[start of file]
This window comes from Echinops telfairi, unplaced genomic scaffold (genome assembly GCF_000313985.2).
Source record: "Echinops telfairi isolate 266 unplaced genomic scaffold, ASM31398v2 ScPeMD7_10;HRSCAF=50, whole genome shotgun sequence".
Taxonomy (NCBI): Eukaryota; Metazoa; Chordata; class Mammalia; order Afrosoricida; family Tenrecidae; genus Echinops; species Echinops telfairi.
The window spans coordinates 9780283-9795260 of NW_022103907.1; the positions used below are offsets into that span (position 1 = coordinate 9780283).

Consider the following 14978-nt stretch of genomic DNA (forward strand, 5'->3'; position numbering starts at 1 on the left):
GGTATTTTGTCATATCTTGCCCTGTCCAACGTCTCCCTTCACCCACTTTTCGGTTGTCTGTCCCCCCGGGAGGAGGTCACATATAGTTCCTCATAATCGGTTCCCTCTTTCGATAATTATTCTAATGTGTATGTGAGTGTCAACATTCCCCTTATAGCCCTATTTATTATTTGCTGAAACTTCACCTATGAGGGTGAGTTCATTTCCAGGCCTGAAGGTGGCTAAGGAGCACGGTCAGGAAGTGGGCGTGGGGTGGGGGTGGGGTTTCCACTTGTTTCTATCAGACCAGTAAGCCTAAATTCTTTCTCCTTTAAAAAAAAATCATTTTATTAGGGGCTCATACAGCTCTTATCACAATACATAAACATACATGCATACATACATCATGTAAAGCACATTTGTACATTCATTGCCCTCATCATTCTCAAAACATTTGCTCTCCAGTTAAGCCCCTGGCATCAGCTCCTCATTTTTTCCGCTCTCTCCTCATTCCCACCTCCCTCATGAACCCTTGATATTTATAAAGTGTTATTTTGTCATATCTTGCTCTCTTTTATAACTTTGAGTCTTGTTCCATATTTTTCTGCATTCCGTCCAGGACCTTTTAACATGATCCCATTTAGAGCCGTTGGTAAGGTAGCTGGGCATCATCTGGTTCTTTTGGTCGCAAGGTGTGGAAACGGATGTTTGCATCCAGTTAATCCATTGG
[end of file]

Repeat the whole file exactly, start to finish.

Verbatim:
This window comes from Echinops telfairi, unplaced genomic scaffold (genome assembly GCF_000313985.2).
Source record: "Echinops telfairi isolate 266 unplaced genomic scaffold, ASM31398v2 ScPeMD7_10;HRSCAF=50, whole genome shotgun sequence".
Taxonomy (NCBI): Eukaryota; Metazoa; Chordata; class Mammalia; order Afrosoricida; family Tenrecidae; genus Echinops; species Echinops telfairi.
The window spans coordinates 9780283-9795260 of NW_022103907.1; the positions used below are offsets into that span (position 1 = coordinate 9780283).

Consider the following 14978-nt stretch of genomic DNA (forward strand, 5'->3'; position numbering starts at 1 on the left):
GGTATTTTGTCATATCTTGCCCTGTCCAACGTCTCCCTTCACCCACTTTTCGGTTGTCTGTCCCCCCGGGAGGAGGTCACATATAGTTCCTCATAATCGGTTCCCTCTTTCGATAATTATTCTAATGTGTATGTGAGTGTCAACATTCCCCTTATAGCCCTATTTATTATTTGCTGAAACTTCACCTATGAGGGTGAGTTCATTTCCAGGCCTGAAGGTGGCTAAGGAGCACGGTCAGGAAGTGGGCGTGGGGTGGGGGTGGGGTTTCCACTTGTTTCTATCAGACCAGTAAGCCTAAATTCTTTCTCCTTTAAAAAAAAATCATTTTATTAGGGGCTCATACAGCTCTTATCACAATACATAAACATACATGCATACATACATCATGTAAAGCACATTTGTACATTCATTGCCCTCATCATTCTCAAAACATTTGCTCTCCAGTTAAGCCCCTGGCATCAGCTCCTCATTTTTTCCGCTCTCTCCTCATTCCCACCTCCCTCATGAACCCTTGATATTTATAAAGTGTTATTTTGTCATATCTTGCTCTCTTTTATAACTTTGAGTCTTGTTCCATATTTTTCTGCATTCCGTCCAGGACCTTTTAACATGATCCCATTTAGAGCCGTTGGTAAGGTAGCTGGGCATCATCTGGTTCTTTTGGTCGCAAGGTGTGGAAACGGATGTTTGCATCCAGTTAATCCATTGG